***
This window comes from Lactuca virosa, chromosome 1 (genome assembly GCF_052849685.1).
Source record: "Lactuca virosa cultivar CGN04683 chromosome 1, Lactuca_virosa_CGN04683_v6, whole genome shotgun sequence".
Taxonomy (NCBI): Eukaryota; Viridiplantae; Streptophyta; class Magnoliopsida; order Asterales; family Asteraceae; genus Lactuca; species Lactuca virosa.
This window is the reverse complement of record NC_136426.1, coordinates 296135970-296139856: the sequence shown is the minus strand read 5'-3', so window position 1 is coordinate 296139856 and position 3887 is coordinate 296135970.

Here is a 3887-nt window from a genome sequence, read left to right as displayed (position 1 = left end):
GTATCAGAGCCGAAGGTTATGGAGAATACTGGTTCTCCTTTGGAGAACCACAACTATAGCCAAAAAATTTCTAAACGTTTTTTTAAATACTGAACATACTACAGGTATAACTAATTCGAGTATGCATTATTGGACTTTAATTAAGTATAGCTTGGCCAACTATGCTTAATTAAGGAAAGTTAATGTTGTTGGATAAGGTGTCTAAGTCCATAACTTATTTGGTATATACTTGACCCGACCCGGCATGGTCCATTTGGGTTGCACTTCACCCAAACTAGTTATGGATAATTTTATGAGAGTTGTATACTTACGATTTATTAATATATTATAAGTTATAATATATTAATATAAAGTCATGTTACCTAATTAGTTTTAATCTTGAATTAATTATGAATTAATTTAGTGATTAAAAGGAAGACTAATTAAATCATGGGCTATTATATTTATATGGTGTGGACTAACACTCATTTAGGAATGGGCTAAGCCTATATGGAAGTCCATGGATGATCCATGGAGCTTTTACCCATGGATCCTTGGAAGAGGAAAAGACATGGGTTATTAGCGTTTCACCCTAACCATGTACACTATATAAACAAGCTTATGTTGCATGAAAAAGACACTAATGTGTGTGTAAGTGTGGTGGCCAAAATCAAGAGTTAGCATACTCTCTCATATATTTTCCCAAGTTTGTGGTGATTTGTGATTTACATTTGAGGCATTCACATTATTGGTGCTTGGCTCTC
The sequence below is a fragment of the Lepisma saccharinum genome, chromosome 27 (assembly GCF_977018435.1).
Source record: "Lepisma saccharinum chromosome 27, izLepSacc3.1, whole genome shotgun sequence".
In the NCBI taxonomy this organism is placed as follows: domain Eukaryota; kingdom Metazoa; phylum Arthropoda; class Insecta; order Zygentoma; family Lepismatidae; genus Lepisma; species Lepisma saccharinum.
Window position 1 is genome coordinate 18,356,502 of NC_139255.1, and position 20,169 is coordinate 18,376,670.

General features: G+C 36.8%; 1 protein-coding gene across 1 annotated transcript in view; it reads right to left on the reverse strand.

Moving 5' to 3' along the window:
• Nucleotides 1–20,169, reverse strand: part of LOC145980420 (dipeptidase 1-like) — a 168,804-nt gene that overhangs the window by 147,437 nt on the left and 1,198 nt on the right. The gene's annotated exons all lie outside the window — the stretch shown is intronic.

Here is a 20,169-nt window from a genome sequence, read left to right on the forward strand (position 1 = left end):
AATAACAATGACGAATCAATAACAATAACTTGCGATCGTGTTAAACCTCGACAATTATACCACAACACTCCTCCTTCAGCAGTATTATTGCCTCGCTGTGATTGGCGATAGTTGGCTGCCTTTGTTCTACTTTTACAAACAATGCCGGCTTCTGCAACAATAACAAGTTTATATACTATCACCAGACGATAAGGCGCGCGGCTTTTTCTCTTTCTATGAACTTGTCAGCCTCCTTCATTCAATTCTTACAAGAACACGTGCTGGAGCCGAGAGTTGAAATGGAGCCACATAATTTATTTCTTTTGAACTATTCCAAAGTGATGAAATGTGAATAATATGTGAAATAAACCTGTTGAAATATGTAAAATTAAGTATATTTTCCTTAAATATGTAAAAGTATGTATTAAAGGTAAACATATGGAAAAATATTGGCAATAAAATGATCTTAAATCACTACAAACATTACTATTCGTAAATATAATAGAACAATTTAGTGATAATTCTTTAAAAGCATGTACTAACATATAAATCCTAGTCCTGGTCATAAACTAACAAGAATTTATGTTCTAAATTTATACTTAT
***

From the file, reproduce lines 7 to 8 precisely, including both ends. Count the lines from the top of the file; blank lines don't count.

The sequence below is a fragment of the Lepisma saccharinum genome, chromosome 27 (assembly GCF_977018435.1).
Source record: "Lepisma saccharinum chromosome 27, izLepSacc3.1, whole genome shotgun sequence".